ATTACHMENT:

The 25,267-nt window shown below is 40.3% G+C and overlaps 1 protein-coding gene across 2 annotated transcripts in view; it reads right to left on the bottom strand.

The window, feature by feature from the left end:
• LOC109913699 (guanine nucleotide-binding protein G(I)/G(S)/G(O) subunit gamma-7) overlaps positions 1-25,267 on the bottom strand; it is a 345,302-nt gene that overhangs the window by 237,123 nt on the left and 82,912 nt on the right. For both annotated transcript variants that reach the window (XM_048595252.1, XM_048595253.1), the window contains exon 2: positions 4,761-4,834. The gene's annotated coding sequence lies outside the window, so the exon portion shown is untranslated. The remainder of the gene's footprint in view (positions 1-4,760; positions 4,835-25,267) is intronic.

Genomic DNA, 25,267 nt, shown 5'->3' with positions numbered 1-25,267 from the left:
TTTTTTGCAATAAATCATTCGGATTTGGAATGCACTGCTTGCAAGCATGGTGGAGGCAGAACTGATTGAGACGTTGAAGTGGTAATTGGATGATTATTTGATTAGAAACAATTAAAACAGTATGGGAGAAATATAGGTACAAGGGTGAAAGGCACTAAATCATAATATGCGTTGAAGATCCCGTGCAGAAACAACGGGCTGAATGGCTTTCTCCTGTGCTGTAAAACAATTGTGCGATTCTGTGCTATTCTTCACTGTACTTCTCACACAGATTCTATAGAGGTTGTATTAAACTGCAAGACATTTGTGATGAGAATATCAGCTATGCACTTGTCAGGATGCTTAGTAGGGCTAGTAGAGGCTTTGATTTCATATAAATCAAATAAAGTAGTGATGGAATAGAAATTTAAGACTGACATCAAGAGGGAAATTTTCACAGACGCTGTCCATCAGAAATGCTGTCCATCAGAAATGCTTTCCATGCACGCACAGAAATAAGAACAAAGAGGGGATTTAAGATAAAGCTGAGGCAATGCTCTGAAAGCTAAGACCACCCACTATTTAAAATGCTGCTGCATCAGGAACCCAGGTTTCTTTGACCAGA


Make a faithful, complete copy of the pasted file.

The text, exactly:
The 25,267-nt window shown below is 40.3% G+C and overlaps 1 protein-coding gene across 2 annotated transcripts in view; it reads right to left on the bottom strand.

The window, feature by feature from the left end:
• LOC109913699 (guanine nucleotide-binding protein G(I)/G(S)/G(O) subunit gamma-7) overlaps positions 1-25,267 on the bottom strand; it is a 345,302-nt gene that overhangs the window by 237,123 nt on the left and 82,912 nt on the right. For both annotated transcript variants that reach the window (XM_048595252.1, XM_048595253.1), the window contains exon 2: positions 4,761-4,834. The gene's annotated coding sequence lies outside the window, so the exon portion shown is untranslated. The remainder of the gene's footprint in view (positions 1-4,760; positions 4,835-25,267) is intronic.

Genomic DNA, 25,267 nt, shown 5'->3' with positions numbered 1-25,267 from the left:
TTTTTTGCAATAAATCATTCGGATTTGGAATGCACTGCTTGCAAGCATGGTGGAGGCAGAACTGATTGAGACGTTGAAGTGGTAATTGGATGATTATTTGATTAGAAACAATTAAAACAGTATGGGAGAAATATAGGTACAAGGGTGAAAGGCACTAAATCATAATATGCGTTGAAGATCCCGTGCAGAAACAACGGGCTGAATGGCTTTCTCCTGTGCTGTAAAACAATTGTGCGATTCTGTGCTATTCTTCACTGTACTTCTCACACAGATTCTATAGAGGTTGTATTAAACTGCAAGACATTTGTGATGAGAATATCAGCTATGCACTTGTCAGGATGCTTAGTAGGGCTAGTAGAGGCTTTGATTTCATATAAATCAAATAAAGTAGTGATGGAATAGAAATTTAAGACTGACATCAAGAGGGAAATTTTCACAGACGCTGTCCATCAGAAATGCTGTCCATCAGAAATGCTTTCCATGCACGCACAGAAATAAGAACAAAGAGGGGATTTAAGATAAAGCTGAGGCAATGCTCTGAAAGCTAAGACCACCCACTATTTAAAATGCTGCTGCATCAGGAACCCAGGTTTCTTTGACCAGA